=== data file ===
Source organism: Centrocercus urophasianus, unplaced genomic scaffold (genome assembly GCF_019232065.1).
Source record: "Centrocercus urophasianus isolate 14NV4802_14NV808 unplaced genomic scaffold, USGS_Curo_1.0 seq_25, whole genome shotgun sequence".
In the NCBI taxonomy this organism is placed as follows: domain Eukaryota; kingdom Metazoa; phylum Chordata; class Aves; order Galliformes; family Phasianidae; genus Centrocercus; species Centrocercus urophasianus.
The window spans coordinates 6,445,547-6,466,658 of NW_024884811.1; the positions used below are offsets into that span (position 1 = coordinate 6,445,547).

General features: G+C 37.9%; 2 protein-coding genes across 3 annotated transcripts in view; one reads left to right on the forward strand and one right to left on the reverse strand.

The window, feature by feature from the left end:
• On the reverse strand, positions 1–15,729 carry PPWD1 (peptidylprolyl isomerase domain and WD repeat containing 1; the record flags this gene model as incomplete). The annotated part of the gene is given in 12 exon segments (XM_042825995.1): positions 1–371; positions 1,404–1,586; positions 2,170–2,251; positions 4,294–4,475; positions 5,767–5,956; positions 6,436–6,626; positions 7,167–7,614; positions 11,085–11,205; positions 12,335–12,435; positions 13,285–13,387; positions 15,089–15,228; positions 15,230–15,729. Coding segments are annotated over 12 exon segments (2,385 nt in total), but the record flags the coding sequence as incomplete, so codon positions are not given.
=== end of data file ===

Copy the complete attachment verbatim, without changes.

Source organism: Centrocercus urophasianus, unplaced genomic scaffold (genome assembly GCF_019232065.1).
Source record: "Centrocercus urophasianus isolate 14NV4802_14NV808 unplaced genomic scaffold, USGS_Curo_1.0 seq_25, whole genome shotgun sequence".
In the NCBI taxonomy this organism is placed as follows: domain Eukaryota; kingdom Metazoa; phylum Chordata; class Aves; order Galliformes; family Phasianidae; genus Centrocercus; species Centrocercus urophasianus.
The window spans coordinates 6,445,547-6,466,658 of NW_024884811.1; the positions used below are offsets into that span (position 1 = coordinate 6,445,547).

General features: G+C 37.9%; 2 protein-coding genes across 3 annotated transcripts in view; one reads left to right on the forward strand and one right to left on the reverse strand.

The window, feature by feature from the left end:
• On the reverse strand, positions 1–15,729 carry PPWD1 (peptidylprolyl isomerase domain and WD repeat containing 1; the record flags this gene model as incomplete). The annotated part of the gene is given in 12 exon segments (XM_042825995.1): positions 1–371; positions 1,404–1,586; positions 2,170–2,251; positions 4,294–4,475; positions 5,767–5,956; positions 6,436–6,626; positions 7,167–7,614; positions 11,085–11,205; positions 12,335–12,435; positions 13,285–13,387; positions 15,089–15,228; positions 15,230–15,729. Coding segments are annotated over 12 exon segments (2,385 nt in total), but the record flags the coding sequence as incomplete, so codon positions are not given.